Birds Whispering

Second year project (Group project (6 members))
Duration: 14 weeks – Sept. 2005
Coach: Koert van Mensvoort

The assignment was to “use the sounds of birds function as a calm information display that represents the presence of certain people in a certain space.” Nowadays we concentrate on computer displays, television and mobile phones for information. Indeed they inform us, but all too often their busy flickering noisy screens are also a source of distraction. The main advantage of using bird sounds is that they can merge into ones focus peripherique. When you walk outside you’ll probably not notice any birds unless you deliberately focus on them or when something “out of the ordinary” happens.
We’ve used this phenomenon and tried to design a fully operational soundscape that can give its “users” information but only when they want to have the information. When they do not want to have the information the information medium (the bird sounds) should merge into someone’s “surroundings”. We designed and prototyped a soundscape that measures peoples’ activity and moved the birds(sounds) from an active,loud place to a quiet place. When the system would be installed in an entire story or building people could derive information about the activity of people in other rooms.

Birds Whispering – Realization of the prototype.

This page explains the technical details behind the soundscape.

Hardware: To make the system interactive we’ve used 8 microphones as inputs and 8
speakers as outputs. The speakers can each be seen as a spot in the room and the 2
microphones surrounding that speaker together measure if the sound level around that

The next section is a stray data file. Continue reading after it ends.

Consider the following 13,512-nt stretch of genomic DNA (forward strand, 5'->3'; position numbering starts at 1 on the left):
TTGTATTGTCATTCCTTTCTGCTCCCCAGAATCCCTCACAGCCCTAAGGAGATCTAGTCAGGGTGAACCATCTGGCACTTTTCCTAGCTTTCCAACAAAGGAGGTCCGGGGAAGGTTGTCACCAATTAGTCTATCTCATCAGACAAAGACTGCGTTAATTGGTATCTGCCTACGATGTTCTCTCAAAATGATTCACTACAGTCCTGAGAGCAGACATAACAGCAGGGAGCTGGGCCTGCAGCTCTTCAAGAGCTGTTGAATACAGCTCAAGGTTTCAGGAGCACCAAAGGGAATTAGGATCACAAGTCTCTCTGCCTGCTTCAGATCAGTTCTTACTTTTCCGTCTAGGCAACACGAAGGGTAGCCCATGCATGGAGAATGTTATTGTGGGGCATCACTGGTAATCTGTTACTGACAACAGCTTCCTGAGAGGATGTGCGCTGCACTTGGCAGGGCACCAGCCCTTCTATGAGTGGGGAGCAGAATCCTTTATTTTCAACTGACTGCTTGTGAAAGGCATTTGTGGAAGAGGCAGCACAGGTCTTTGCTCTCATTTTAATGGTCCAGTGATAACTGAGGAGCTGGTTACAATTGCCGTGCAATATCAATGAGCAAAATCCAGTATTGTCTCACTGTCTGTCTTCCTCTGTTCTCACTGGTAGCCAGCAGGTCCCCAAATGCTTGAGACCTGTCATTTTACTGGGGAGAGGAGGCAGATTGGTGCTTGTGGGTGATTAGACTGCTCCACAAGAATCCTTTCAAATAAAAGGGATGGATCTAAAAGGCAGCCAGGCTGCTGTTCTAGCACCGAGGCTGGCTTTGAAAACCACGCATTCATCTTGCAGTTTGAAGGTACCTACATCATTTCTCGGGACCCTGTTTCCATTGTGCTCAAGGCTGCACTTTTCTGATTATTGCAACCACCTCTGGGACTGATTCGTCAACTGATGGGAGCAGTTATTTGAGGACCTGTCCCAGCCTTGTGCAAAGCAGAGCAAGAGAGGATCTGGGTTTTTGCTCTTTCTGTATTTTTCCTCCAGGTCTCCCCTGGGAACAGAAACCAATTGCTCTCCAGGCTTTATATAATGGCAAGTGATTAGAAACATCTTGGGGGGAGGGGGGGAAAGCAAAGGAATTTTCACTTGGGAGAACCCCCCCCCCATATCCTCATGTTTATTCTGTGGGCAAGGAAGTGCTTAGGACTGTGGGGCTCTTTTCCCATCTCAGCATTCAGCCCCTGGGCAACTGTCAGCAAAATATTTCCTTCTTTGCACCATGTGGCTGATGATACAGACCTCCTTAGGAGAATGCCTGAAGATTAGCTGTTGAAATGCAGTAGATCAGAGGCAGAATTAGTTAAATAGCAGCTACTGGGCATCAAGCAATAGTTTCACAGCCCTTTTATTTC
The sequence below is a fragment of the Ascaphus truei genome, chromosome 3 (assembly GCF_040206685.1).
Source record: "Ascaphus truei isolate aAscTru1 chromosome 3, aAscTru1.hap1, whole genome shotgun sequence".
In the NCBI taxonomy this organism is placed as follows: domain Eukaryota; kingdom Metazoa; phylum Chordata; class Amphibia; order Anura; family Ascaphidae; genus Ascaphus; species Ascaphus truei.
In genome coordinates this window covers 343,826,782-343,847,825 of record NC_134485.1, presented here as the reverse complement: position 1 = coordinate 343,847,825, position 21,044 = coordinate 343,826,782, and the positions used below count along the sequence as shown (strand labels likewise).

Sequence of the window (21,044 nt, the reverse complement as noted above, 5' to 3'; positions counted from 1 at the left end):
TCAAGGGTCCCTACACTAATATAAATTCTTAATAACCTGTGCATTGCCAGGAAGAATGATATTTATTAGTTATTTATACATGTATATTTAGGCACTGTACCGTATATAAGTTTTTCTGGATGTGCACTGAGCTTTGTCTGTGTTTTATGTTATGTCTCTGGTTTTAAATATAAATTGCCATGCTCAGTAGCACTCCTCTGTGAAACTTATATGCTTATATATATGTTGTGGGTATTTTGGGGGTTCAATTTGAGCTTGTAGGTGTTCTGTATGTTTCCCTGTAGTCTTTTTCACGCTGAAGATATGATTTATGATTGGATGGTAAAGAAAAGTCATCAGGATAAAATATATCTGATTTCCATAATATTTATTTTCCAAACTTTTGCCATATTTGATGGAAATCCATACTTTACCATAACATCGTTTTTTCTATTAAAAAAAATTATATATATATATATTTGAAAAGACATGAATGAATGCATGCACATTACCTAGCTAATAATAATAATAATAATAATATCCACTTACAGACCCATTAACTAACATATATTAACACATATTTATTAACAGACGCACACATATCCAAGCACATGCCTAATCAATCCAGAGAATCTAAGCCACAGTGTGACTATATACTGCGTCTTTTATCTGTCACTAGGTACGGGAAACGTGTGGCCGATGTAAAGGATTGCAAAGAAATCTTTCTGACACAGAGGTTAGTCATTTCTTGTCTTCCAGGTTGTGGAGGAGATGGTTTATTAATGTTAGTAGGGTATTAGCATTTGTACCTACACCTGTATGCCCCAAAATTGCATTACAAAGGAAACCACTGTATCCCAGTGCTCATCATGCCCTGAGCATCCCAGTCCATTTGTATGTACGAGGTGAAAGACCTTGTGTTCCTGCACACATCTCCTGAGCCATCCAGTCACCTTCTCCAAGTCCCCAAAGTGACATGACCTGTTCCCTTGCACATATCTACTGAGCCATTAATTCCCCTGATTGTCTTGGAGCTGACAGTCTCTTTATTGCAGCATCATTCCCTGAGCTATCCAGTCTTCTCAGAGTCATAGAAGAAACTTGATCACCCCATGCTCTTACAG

spot is too high and orders a bird (if it’s there) to leave. The microphones and speakers
are connected to a MOTU which is an external sound interface.

Software: In order to make a fully interactive soundscape we’ve used Max/MSP as our
sound modeling software. One of the difficulties in this project was the connection of
bird sounds and the peoples’ senses and their (un)conscious interpretation of those
senses. The bird sounds had to be present enough to make the people able to derive
information out of it meanwhile they shouldn’t be too present and cause disruption. It’s
a permanent system and it should add something to a space. The funny thing about
birds is that they have a very distinctive sound and still can be very different from each
other. It was crucial to make the birds sound “real” otherwise soundscape would never
merge into the background noise. Birds’ songs are repetitive (depending on the bird)
but there also is a kind of inaccuracy in it that makes it real. Just playing the same
sample over and over again doesn’t make it a real bird. The system consisted out of 16
birds which all had their own model specific to the bird controlling their pauses, melody
and “randomness”. We’ve also added intelligence to the birds so that they respond on
what is happening in the space around them. In the picture at the right you can see the
main control panel which is the basis of the program.


Small article in the universitypaper. Click to enlarge.


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